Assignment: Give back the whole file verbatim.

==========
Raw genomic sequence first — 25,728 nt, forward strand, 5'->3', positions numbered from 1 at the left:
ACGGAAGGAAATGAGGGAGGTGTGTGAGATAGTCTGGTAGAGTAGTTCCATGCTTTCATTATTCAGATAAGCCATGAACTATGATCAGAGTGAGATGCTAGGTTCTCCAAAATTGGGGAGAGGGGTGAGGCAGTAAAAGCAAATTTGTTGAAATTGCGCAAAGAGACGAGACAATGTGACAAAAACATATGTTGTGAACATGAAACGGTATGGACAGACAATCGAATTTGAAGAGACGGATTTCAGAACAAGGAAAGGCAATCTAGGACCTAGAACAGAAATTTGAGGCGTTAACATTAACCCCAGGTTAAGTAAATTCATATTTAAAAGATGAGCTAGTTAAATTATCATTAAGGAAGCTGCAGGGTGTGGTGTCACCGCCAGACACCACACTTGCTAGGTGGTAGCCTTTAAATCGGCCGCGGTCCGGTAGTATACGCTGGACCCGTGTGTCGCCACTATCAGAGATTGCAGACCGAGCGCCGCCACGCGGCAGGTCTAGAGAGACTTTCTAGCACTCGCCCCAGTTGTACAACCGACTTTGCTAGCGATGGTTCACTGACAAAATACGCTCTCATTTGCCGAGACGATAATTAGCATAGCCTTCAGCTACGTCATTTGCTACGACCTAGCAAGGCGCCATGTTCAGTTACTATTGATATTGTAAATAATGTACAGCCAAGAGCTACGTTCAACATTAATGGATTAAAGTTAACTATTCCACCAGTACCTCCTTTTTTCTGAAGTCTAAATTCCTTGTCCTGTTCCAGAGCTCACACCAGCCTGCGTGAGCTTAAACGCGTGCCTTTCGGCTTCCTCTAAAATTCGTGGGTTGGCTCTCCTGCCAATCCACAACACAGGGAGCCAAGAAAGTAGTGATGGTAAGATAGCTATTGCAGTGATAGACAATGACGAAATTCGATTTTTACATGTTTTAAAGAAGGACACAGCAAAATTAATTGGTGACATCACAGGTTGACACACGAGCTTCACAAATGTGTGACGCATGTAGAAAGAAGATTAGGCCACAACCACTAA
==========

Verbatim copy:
Raw genomic sequence first — 25,728 nt, forward strand, 5'->3', positions numbered from 1 at the left:
ACGGAAGGAAATGAGGGAGGTGTGTGAGATAGTCTGGTAGAGTAGTTCCATGCTTTCATTATTCAGATAAGCCATGAACTATGATCAGAGTGAGATGCTAGGTTCTCCAAAATTGGGGAGAGGGGTGAGGCAGTAAAAGCAAATTTGTTGAAATTGCGCAAAGAGACGAGACAATGTGACAAAAACATATGTTGTGAACATGAAACGGTATGGACAGACAATCGAATTTGAAGAGACGGATTTCAGAACAAGGAAAGGCAATCTAGGACCTAGAACAGAAATTTGAGGCGTTAACATTAACCCCAGGTTAAGTAAATTCATATTTAAAAGATGAGCTAGTTAAATTATCATTAAGGAAGCTGCAGGGTGTGGTGTCACCGCCAGACACCACACTTGCTAGGTGGTAGCCTTTAAATCGGCCGCGGTCCGGTAGTATACGCTGGACCCGTGTGTCGCCACTATCAGAGATTGCAGACCGAGCGCCGCCACGCGGCAGGTCTAGAGAGACTTTCTAGCACTCGCCCCAGTTGTACAACCGACTTTGCTAGCGATGGTTCACTGACAAAATACGCTCTCATTTGCCGAGACGATAATTAGCATAGCCTTCAGCTACGTCATTTGCTACGACCTAGCAAGGCGCCATGTTCAGTTACTATTGATATTGTAAATAATGTACAGCCAAGAGCTACGTTCAACATTAATGGATTAAAGTTAACTATTCCACCAGTACCTCCTTTTTTCTGAAGTCTAAATTCCTTGTCCTGTTCCAGAGCTCACACCAGCCTGCGTGAGCTTAAACGCGTGCCTTTCGGCTTCCTCTAAAATTCGTGGGTTGGCTCTCCTGCCAATCCACAACACAGGGAGCCAAGAAAGTAGTGATGGTAAGATAGCTATTGCAGTGATAGACAATGACGAAATTCGATTTTTACATGTTTTAAAGAAGGACACAGCAAAATTAATTGGTGACATCACAGGTTGACACACGAGCTTCACAAATGTGTGACGCATGTAGAAAGAAGATTAGGCCACAACCACTAA